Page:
Parallel universes remain highly controversial. However, there's been a striking shift in the scientific community during the past decade, where multiverses have gone from having lunatic-fringe status to being discussed openly at physics conferences and peer-reviewed papers. I think the success of precision cosmology and inflation has played a major role in this shift, as has the discovery of dark energy and the failure to explain its fine-tuning by other means. Even those of my colleagues who dislike the multiverse idea now tend to grudgingly acknowledge that the basic arguments for it are reasonable. The main critique has shifted from "This doesn't make sense and I hate it" to "I hate it.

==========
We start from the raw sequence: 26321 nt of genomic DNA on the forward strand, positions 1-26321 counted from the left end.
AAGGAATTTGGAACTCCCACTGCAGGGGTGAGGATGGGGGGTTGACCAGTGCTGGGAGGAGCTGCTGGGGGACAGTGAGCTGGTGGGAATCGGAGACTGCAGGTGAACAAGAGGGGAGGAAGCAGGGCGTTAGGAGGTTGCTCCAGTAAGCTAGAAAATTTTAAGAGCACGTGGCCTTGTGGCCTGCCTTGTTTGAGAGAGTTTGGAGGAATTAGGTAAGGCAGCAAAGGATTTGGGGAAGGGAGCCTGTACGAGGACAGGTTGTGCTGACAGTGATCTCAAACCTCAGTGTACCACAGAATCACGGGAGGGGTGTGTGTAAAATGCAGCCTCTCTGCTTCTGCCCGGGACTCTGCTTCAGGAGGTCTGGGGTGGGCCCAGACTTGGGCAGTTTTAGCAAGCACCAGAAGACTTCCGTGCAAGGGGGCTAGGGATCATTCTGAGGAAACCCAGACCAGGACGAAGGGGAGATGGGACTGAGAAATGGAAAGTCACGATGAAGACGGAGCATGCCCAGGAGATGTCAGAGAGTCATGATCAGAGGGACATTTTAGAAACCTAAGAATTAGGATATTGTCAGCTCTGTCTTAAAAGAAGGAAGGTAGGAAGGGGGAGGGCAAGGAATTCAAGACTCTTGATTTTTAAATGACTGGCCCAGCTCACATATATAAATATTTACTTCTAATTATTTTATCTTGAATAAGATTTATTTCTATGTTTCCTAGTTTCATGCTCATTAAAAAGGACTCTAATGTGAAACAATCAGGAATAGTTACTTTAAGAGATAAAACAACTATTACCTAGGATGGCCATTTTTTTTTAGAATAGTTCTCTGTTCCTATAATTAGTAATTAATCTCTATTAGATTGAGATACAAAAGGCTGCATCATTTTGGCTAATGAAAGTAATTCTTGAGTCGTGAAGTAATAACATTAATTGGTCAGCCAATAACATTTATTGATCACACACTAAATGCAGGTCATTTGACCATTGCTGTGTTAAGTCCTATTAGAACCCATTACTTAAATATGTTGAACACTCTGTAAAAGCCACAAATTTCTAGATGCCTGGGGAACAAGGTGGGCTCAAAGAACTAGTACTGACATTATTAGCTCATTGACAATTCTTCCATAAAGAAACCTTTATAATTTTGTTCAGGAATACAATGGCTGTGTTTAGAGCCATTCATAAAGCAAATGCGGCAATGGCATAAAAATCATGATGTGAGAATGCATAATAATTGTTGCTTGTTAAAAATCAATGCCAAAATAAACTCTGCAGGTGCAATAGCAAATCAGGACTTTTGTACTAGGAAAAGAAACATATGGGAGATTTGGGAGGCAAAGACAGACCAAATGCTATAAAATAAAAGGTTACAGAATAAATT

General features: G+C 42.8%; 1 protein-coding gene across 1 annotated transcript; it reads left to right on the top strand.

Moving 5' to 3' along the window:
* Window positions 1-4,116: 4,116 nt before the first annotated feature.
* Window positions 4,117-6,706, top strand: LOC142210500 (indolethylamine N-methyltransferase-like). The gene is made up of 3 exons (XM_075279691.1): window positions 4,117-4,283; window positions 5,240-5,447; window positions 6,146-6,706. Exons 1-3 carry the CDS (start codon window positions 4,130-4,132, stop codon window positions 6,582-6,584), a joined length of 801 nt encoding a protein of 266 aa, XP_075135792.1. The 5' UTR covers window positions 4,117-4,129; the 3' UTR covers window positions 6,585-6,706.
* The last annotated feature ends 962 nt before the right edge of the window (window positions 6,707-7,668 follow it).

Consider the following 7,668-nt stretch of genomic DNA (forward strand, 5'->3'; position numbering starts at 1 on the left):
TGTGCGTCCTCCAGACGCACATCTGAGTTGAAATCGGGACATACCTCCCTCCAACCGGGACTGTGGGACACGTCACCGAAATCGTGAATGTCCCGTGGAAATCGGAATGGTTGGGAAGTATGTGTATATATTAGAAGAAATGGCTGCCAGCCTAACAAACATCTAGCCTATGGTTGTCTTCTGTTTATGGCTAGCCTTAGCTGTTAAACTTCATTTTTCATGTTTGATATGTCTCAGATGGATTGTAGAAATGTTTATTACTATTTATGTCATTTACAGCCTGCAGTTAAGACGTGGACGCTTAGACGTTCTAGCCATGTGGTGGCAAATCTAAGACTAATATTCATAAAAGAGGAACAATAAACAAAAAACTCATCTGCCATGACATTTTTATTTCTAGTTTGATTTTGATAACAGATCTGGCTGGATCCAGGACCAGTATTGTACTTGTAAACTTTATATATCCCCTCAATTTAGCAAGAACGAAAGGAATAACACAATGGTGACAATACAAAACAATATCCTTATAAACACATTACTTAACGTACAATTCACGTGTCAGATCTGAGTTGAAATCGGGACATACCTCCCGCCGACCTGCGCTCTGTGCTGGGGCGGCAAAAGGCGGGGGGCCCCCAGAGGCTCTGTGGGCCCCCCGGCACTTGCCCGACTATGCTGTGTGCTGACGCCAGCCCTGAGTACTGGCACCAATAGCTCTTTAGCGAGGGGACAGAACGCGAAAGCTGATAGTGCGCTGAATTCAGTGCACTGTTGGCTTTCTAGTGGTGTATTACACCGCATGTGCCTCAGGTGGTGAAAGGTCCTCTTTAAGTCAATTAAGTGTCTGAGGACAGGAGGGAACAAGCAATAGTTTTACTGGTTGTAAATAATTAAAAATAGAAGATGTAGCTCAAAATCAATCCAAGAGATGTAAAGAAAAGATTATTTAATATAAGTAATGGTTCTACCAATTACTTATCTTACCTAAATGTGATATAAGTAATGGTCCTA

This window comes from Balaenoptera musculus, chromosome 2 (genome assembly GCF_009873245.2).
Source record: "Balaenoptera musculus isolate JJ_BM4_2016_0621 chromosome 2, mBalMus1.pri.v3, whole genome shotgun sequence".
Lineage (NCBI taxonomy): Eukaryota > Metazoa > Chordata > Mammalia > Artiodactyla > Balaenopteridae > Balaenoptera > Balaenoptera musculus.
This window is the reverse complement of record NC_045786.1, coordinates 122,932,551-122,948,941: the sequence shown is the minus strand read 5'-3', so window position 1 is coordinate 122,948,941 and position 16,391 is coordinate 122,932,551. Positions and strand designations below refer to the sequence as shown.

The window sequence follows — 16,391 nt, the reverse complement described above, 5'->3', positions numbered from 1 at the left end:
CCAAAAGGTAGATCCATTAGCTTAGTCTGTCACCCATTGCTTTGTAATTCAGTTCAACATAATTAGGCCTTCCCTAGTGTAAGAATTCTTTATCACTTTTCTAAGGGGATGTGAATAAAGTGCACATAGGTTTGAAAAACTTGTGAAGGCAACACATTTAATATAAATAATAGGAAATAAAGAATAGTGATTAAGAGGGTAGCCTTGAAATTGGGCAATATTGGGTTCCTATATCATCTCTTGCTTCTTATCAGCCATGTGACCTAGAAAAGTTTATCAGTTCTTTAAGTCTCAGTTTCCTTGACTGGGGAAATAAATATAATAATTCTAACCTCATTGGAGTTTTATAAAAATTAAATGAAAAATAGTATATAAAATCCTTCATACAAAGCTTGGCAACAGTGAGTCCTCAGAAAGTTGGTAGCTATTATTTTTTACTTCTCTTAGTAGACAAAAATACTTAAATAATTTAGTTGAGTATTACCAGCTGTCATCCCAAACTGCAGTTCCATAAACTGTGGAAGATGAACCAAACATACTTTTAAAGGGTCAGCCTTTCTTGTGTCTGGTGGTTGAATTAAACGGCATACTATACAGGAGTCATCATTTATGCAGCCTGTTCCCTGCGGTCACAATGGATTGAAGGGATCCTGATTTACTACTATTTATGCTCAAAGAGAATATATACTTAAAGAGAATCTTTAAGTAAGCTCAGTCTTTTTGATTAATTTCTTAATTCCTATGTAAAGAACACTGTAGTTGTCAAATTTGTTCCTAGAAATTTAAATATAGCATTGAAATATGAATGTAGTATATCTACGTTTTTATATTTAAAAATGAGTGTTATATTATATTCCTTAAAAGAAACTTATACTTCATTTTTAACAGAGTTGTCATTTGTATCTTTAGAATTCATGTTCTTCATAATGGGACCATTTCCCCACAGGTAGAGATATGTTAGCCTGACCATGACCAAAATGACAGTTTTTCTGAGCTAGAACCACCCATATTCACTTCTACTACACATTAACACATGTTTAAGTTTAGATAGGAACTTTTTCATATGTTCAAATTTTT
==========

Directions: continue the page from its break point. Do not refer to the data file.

Max Tegmark (Our Mathematical Universe: My Quest for the Ultimate Nature of Reality)
Good explanations should be simple and elegant. If we think of the universe as a closed system then the fine tuning problem is a really big problem. If we think of the universe as an open system then the fine tuning problem goes away because the universe is behaving like a living system, extracting order from a stream of energy.
R.A. Delmonico
All I know is that everything around us is astonishing. Impossible. We live in a universe so finely tuned for complex chemistry and life that the odds against it are greater than those of winning a thousand lotteries in a row. In a universe filled with exquisite microorganisms, voracious black holes, and trillions of stars, each of which can fit a million or more Earths inside. How can we possibly think that any view of God or creation can capture more than the tiniest hint of this reality?
Douglas E. Richards (Quantum Lens)